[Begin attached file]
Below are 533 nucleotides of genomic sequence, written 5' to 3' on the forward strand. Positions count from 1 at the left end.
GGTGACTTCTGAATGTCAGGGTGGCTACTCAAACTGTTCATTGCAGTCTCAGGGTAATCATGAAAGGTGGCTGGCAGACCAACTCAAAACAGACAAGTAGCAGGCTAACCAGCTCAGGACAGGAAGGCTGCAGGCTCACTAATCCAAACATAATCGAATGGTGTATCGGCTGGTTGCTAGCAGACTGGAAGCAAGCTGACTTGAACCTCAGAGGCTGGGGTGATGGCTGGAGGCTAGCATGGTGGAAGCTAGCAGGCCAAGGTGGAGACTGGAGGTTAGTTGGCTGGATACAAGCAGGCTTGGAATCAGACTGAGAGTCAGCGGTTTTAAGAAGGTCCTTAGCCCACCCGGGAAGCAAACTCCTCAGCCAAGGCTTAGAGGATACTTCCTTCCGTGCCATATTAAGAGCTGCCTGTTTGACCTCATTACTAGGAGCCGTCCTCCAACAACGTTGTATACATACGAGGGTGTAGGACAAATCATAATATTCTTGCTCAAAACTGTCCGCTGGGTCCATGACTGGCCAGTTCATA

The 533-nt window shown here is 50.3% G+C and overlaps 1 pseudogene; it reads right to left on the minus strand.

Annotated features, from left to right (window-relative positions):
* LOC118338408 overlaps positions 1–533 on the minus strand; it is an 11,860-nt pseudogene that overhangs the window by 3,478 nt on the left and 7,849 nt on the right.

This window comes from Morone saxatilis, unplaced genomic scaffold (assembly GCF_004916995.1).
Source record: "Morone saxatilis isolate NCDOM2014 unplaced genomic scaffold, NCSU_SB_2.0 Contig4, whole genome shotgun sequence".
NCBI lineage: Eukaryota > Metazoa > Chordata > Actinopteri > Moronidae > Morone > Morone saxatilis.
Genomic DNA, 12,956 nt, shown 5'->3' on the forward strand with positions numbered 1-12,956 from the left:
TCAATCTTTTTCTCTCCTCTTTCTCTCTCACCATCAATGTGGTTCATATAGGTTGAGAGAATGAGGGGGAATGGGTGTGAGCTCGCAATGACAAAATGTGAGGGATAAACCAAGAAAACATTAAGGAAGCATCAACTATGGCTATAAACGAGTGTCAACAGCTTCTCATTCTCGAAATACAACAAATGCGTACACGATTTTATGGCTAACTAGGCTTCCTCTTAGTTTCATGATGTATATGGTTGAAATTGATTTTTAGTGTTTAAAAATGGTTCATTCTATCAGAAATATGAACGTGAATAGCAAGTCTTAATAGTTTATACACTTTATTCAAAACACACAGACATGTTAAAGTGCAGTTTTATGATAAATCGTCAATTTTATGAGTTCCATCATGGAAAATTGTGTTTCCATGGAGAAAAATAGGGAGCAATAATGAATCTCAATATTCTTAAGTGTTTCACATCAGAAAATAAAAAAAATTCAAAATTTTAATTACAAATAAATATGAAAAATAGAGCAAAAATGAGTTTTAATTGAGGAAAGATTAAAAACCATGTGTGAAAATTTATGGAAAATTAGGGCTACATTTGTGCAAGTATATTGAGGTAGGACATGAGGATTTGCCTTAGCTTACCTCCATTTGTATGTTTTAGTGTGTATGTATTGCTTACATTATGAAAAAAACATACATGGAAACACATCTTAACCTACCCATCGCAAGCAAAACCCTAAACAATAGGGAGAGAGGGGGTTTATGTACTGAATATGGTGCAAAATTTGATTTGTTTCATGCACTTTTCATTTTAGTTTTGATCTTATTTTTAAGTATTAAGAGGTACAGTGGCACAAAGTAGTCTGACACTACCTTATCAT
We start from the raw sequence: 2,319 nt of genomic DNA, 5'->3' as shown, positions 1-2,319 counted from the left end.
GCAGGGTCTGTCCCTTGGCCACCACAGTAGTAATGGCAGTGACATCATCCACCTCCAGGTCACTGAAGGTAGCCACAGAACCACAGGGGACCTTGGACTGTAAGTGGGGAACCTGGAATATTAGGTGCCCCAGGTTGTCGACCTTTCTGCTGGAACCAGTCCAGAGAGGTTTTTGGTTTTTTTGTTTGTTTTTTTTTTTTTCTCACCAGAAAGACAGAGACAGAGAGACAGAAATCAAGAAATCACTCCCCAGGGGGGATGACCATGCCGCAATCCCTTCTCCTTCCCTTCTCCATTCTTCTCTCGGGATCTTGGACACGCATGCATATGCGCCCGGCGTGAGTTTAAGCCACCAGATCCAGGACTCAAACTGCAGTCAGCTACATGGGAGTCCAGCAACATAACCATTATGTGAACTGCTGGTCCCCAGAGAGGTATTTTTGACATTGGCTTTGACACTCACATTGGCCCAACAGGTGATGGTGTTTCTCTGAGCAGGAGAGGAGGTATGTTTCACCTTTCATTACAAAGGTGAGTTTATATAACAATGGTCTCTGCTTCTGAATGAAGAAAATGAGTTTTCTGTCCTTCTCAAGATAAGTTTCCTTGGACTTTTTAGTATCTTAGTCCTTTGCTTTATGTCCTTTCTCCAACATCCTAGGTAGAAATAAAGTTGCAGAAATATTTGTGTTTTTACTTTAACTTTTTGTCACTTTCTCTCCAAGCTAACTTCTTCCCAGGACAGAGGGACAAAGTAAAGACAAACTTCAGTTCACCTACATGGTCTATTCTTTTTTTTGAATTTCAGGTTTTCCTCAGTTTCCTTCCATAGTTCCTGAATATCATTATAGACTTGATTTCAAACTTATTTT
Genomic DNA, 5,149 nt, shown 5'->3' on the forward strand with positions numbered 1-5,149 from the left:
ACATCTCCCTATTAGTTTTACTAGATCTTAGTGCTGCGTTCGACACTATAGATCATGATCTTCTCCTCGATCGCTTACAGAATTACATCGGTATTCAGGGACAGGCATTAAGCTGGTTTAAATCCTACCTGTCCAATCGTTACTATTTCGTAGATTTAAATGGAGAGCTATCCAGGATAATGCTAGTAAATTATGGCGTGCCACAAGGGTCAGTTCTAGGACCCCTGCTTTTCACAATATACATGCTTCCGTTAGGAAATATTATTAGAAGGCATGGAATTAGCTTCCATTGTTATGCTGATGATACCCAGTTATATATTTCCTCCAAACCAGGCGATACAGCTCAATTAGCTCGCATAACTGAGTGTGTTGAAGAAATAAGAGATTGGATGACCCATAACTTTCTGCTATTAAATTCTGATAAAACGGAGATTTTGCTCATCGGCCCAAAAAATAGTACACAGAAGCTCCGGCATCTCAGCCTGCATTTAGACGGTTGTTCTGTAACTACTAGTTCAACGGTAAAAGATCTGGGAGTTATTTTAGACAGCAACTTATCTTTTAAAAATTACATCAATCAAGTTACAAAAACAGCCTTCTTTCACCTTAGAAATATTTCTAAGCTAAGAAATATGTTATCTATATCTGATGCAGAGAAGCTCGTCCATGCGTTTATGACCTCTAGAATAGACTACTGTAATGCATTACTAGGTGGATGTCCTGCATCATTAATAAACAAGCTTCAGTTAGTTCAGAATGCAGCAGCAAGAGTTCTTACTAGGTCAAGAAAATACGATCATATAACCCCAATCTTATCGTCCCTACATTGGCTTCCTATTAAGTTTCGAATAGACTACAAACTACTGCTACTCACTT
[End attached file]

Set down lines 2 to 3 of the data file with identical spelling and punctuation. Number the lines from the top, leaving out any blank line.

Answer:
GGTGACTTCTGAATGTCAGGGTGGCTACTCAAACTGTTCATTGCAGTCTCAGGGTAATCATGAAAGGTGGCTGGCAGACCAACTCAAAACAGACAAGTAGCAGGCTAACCAGCTCAGGACAGGAAGGCTGCAGGCTCACTAATCCAAACATAATCGAATGGTGTATCGGCTGGTTGCTAGCAGACTGGAAGCAAGCTGACTTGAACCTCAGAGGCTGGGGTGATGGCTGGAGGCTAGCATGGTGGAAGCTAGCAGGCCAAGGTGGAGACTGGAGGTTAGTTGGCTGGATACAAGCAGGCTTGGAATCAGACTGAGAGTCAGCGGTTTTAAGAAGGTCCTTAGCCCACCCGGGAAGCAAACTCCTCAGCCAAGGCTTAGAGGATACTTCCTTCCGTGCCATATTAAGAGCTGCCTGTTTGACCTCATTACTAGGAGCCGTCCTCCAACAACGTTGTATACATACGAGGGTGTAGGACAAATCATAATATTCTTGCTCAAAACTGTCCGCTGGGTCCATGACTGGCCAGTTCATA

The 533-nt window shown here is 50.3% G+C and overlaps 1 pseudogene; it reads right to left on the minus strand.